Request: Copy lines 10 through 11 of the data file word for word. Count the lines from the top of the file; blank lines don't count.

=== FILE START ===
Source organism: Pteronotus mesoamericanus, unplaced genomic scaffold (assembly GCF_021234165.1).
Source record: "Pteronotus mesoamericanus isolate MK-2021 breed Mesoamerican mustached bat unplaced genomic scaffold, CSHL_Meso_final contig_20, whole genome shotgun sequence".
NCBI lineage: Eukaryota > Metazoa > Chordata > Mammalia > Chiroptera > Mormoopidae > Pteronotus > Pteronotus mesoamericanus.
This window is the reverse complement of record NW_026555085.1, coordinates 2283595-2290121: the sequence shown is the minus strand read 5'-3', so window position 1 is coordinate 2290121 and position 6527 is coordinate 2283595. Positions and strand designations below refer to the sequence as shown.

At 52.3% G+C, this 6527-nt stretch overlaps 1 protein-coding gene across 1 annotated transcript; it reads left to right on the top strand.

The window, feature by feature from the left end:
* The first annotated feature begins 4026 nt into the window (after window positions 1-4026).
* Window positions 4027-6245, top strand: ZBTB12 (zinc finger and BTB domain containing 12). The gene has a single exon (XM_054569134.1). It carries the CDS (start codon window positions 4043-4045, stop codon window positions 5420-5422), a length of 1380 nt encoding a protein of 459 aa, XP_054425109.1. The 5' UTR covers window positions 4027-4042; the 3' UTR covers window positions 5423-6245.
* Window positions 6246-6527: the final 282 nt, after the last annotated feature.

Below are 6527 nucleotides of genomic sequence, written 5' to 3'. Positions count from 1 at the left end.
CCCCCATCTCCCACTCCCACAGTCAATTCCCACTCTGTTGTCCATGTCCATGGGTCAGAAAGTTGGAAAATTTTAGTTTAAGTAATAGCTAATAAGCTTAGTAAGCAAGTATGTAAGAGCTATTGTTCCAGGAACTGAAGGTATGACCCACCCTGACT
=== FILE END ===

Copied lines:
Below are 6527 nucleotides of genomic sequence, written 5' to 3'. Positions count from 1 at the left end.
CCCCCATCTCCCACTCCCACAGTCAATTCCCACTCTGTTGTCCATGTCCATGGGTCAGAAAGTTGGAAAATTTTAGTTTAAGTAATAGCTAATAAGCTTAGTAAGCAAGTATGTAAGAGCTATTGTTCCAGGAACTGAAGGTATGACCCACCCTGACT